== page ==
“Because we need to launch the service with some volume – and it takes time to ramp up – we’re buying certain products from the outside opportunistically, and we’ll continue to do that,” said Iger. He added that this is something Disney has done for some time, in other areas of its business. For example, its theme parks licensed IP from George Lucas, as well as the Indiana Jones IP, and the Avatar IP.

“We’ll continue to look at opportunities that we think we can leverage because there is a potential consumer demand for it,” Iger said.

Streaming was a big part of Disney’s conversation with investors on Tuesday, as the public debut of Disney+ nears. Investors will get a first look at the new service on April 11, but the pricing and an exact release date aren’t yet known.

Disney also updated investors on its other streaming efforts, including ESPN+ milestone of 2+ million subscribers, and the company’s plans to use the same underlying technology platform, BAMTech, to power Disney+. The company touched on its plans for Hulu, too, again reiterating its desire to take the service international and to offer bundles that combined Hulu and ESPN+ or Disney+ in one package deal.

Iger spoke also of FX’s plans to output content to Hulu instead of Disney+, as FX doesn’t fit the latter’s family-friendly nature.

The shift to streaming is not coming without an initial hit to Disney’s business, though. The company noted it expected to lose $150 million from stopping its licensing deals with Netflix this year, as it expected. Disney believes that it will eventually make up for the loss as consumers sign up for Disney+.

Disney reported flat growth of $15.3 billion in revenue in its fiscal Q1 2019 and adjusted earnings per share of $1.84, topping analyst estimates. It warned that its investments in streaming, including both ESPN+ and Disney+, would negatively impact the segment’s year-over-year operating income by $200 million in Q2.

 

Image credits: Disney

 

News Source = techcrunch.com

Free streaming service Tubi plans to invest $100M+ on content in 2019, expand internationally

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Free TV and movie streaming service Tubi is preparing to double down on content acquisitions this year, the company announced this morning. The service today offers over 12,000 movies and TV series, totalling 40,000 hours of content. All of this can be streamed for free as the content is paid for not via customer subscriptions, but rather by advertising. Now the company is preparing to invest over $100 million to expand its library this year, after hitting profitability in Q4 2018, and tackle new markets.

Founded in 2014, Tubi has benefitted from the trend towards cord cutting, as well as the increasing number of younger consumers who never opt to pay for cable or satellite TV in the first place – sometimes called the “cord nevers.”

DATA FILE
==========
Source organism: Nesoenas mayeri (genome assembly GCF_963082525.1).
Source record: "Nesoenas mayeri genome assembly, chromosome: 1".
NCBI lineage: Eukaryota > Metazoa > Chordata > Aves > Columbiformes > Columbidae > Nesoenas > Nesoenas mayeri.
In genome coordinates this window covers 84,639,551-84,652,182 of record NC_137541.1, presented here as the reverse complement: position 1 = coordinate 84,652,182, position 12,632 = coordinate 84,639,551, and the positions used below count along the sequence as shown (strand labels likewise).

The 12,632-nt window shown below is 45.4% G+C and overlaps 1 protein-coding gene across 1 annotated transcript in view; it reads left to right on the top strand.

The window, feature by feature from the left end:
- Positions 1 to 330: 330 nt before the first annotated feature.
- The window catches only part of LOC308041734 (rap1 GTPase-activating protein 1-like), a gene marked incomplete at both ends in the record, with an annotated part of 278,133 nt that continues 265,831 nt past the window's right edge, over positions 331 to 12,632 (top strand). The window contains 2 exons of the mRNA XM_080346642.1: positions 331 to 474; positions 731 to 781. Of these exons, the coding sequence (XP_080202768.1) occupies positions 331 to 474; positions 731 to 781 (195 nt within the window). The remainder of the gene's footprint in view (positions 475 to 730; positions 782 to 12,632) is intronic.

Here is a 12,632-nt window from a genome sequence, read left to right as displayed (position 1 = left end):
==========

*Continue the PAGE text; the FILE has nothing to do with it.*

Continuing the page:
The company claims that its viewership increased by over 4.3 times from December 2017 to December 2018, which allowed it to hit the profitability milestone. In the fourth quarter alone, it saw more revenue than in all of 2017 combined, it also noted. And it grew revenues by 180 percent-plus in 2018.

On the advertising front, the company says it ran campaigns from over 1,000 advertisers in 2018, including those from the majority of the top CPG and automotive companies.

However, several aspects of Tubi’s business aren’t being disclosed alongside today’s news – only the highlights. What the company won’t say is how many monthly active users it has, how many hours they watch, or how many ad impressions take place across its platform. These sorts of metrics are critical to measuring success in ad-supported video.

Along with its plans to grow its library, Tubi is preparing to expand outside the U.S. and Canada, with the first market launching this quarter.

To help fund its growth and content acquisitions, Tubi closed on $25 million in debt financing from Silicon Valley Bank in December.

These plans come at a time when Tubi’s business model has been seeing increased competition.

For example, Roku entered ad-supported programming with its own The Roku Channel launch in fall 2017, and said earlier this month it now has 27 million user accounts. Of course, Roku doesn’t break that down by how many use its platform for other services, versus those who specifically launch Roku’s own free content – but that is its ad-supported channel’s potential reach.

In addition to Roku, Tubi competes against Walmart’s ad-supported video on Vudu; Amazon-owned IMDb’s new service FreediveViacom’s latest acquisition, Pluto TV; Sinclair’s local broadcaster-focused service Stirr; and soon, Plex. Comcast will also launch a free streaming service for its pay TV customers in 2020.

Tubi, like many of these services, believes in its potential as consumers tire of being nickeled and dimed for video subscriptions.

“In 2018 we at Tubi saw tremendous growth as consumers, fatigued by SVOD subscriptions and services, sought alternative entertainment choices,” said Farhad Massoudi, CEO of Tubi, in a statement. “We will continue to use profits to make bigger bets on content, enhance the viewing experience, and continue to press ahead into new grounds in what is our core advantage: technology and data,” he added.